ELECTRICS

Fast Ford - - Buyer’s Guide Mondeo St220 -

Elec­tri­cal prob­lems are no more preva­lent on the ST220 than most other mod­ern cars, but when they arise they’re usu­ally a pain – and ex­pen­sive to fix.

Most trou­ble­some of all is the al­ter­na­tor, which is a unique com­po­nent for the ST220 and lives per­ilously close to the rear ex­haust man­i­fold/cat. Once it fails ( which it will), the charg­ing light on the dash­board will glow, the in­stru­ments will do a dance and other elec­tri­cal goodies will grad­u­ally shut down. An ST220 will run for a few min­utes with­out a func­tion­ing al­ter­na­tor, after which you’ll need break­down re­cov­ery and a trip to the bank.

A chafed wir­ing loom can also cause havoc; the loom across the bulk­head con­tains a fuse that’s not even listed on Ford’s parts di­a­grams, and if it blows the ST220’s smart- charg­ing sys­tem will fail.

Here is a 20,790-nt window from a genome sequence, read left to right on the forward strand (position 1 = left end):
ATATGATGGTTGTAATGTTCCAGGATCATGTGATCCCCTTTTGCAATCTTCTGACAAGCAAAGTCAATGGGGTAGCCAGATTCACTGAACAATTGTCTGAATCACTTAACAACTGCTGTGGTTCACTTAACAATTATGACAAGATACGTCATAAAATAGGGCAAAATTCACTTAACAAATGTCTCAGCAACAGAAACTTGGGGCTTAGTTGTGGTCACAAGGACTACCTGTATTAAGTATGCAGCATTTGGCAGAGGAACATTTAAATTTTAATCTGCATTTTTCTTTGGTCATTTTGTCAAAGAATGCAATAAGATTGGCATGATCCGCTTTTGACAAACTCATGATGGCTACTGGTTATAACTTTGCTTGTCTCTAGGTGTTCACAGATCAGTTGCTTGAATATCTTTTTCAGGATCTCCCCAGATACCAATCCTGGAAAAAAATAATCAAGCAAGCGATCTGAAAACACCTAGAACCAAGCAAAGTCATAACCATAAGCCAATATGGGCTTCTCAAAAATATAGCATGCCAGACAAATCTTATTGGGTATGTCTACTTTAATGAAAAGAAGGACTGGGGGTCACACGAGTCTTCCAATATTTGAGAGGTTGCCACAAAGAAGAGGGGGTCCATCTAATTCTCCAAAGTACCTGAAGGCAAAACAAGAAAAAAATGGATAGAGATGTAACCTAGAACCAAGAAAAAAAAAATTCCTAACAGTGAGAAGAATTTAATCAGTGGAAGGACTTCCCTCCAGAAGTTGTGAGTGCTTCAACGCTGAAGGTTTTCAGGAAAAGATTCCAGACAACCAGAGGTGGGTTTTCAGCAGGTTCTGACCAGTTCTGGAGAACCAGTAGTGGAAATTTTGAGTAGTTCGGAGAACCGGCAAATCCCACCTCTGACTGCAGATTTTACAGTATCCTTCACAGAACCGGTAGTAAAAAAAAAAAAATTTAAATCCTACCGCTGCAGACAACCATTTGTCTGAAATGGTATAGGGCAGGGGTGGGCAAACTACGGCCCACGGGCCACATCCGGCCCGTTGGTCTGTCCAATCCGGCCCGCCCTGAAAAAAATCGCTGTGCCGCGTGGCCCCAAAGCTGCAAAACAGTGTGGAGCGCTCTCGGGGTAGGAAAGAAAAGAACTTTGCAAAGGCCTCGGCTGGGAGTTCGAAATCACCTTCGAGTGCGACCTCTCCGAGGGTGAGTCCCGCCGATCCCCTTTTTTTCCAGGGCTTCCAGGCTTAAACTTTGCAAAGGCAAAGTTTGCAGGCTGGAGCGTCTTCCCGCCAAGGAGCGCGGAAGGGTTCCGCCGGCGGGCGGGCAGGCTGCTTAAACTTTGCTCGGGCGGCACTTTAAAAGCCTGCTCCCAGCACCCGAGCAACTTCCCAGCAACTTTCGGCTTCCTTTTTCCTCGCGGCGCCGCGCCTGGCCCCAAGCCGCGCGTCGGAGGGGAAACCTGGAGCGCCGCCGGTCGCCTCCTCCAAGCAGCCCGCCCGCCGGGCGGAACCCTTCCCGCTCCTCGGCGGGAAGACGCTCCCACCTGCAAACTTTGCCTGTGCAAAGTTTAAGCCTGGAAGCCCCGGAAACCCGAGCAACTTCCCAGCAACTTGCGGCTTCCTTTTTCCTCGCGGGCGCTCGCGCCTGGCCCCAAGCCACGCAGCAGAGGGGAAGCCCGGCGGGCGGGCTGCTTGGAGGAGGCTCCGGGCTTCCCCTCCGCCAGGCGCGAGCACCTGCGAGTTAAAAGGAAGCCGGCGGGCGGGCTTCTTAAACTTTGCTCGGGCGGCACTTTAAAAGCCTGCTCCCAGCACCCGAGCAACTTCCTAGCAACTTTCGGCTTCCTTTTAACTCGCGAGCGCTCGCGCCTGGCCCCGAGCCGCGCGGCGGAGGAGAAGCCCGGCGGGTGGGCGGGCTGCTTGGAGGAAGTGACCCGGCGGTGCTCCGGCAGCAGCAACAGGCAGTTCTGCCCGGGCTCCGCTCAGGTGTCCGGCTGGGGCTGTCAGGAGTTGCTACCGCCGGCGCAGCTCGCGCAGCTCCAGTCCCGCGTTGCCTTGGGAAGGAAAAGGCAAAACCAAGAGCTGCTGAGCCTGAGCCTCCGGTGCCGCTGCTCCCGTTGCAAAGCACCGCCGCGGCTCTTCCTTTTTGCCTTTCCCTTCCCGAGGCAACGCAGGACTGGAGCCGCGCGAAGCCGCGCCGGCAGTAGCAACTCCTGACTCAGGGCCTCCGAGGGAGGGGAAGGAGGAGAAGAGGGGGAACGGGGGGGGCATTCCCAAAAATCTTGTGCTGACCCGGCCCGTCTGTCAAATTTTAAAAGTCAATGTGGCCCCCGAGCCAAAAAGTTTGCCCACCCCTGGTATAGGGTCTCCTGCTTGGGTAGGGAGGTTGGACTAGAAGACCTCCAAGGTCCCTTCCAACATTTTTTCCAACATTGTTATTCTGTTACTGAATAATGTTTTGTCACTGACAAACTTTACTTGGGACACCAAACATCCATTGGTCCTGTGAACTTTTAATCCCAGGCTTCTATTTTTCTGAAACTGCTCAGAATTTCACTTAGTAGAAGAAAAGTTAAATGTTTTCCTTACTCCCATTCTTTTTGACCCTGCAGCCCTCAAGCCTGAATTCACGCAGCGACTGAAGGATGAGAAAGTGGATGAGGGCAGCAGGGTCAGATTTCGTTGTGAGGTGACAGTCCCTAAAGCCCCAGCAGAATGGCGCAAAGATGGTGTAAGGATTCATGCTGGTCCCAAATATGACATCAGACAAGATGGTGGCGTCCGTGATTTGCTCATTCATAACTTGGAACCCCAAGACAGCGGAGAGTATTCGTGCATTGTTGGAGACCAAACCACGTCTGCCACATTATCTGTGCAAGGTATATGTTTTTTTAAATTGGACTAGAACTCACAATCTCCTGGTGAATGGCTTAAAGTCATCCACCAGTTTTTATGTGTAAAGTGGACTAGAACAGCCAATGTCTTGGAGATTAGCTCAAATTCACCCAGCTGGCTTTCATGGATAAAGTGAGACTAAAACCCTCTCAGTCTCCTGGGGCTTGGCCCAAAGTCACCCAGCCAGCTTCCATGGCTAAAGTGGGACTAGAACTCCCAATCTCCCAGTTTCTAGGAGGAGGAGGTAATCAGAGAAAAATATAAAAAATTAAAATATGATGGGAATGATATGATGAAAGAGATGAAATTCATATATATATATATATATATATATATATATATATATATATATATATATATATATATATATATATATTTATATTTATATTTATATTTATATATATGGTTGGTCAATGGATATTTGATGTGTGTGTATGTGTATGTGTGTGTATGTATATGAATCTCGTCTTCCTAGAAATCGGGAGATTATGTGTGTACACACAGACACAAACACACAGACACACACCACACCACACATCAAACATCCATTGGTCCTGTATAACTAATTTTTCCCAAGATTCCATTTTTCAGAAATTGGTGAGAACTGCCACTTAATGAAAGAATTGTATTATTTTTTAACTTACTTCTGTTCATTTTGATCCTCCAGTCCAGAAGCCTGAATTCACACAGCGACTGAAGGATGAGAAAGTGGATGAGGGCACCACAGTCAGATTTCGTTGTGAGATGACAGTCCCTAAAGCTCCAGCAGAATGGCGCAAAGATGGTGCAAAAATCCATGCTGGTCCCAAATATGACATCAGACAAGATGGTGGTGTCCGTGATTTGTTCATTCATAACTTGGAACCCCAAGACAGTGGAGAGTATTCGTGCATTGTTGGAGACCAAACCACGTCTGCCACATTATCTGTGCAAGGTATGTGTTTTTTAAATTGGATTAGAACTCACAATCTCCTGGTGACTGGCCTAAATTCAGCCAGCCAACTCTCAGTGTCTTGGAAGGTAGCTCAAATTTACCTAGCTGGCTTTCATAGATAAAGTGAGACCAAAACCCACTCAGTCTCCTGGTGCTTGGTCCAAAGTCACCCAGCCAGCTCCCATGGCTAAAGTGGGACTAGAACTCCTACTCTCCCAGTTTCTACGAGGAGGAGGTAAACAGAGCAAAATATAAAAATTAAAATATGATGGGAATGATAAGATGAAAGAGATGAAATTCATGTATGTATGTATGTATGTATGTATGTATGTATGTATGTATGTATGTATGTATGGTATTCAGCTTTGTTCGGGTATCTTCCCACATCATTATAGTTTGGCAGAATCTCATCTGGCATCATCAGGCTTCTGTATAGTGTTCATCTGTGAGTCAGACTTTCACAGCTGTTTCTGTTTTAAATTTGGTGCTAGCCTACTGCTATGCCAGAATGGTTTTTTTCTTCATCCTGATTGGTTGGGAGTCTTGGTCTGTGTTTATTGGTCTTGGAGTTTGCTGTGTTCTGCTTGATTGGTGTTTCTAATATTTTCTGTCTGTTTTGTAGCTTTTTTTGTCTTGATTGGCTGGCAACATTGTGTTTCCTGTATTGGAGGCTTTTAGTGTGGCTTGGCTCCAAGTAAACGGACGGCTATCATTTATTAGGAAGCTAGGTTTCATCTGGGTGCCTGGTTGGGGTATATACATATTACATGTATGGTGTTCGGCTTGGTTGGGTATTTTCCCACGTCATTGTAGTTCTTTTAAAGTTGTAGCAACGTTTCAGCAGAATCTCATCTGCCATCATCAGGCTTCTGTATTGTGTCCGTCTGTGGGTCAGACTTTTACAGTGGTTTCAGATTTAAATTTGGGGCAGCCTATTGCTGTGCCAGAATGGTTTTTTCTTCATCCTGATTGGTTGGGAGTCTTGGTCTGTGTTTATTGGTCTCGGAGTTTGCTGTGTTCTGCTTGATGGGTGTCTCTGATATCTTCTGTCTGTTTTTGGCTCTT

Un­der the bon­net, it’s also vi­tal to check the wir­ing and op­er­a­tion of both cool­ing fans, which are known to seize solid; check them by en­sur­ing they run when the air con­di­tion­ing is switched on.

Other elec­tri­cal goodies may play up, with­out such cat­a­strophic re­sults. Re­vers­ing sen­sors ( where fit­ted) of­ten fail ( or sim­ply need clean­ing), as do head­lamp washer jets. Heated seat pads com­monly stop work­ing ( fid­dly to fix), and heated wind­screens can have dodgy el­e­ments ( costly to re­place). Six- disc head units are oc­ca­sion­ally prob­lem­atic, and cen­tral lock­ing mo­tors are frag­ile – ex­actly the same as other Mk3 Mon­deos.

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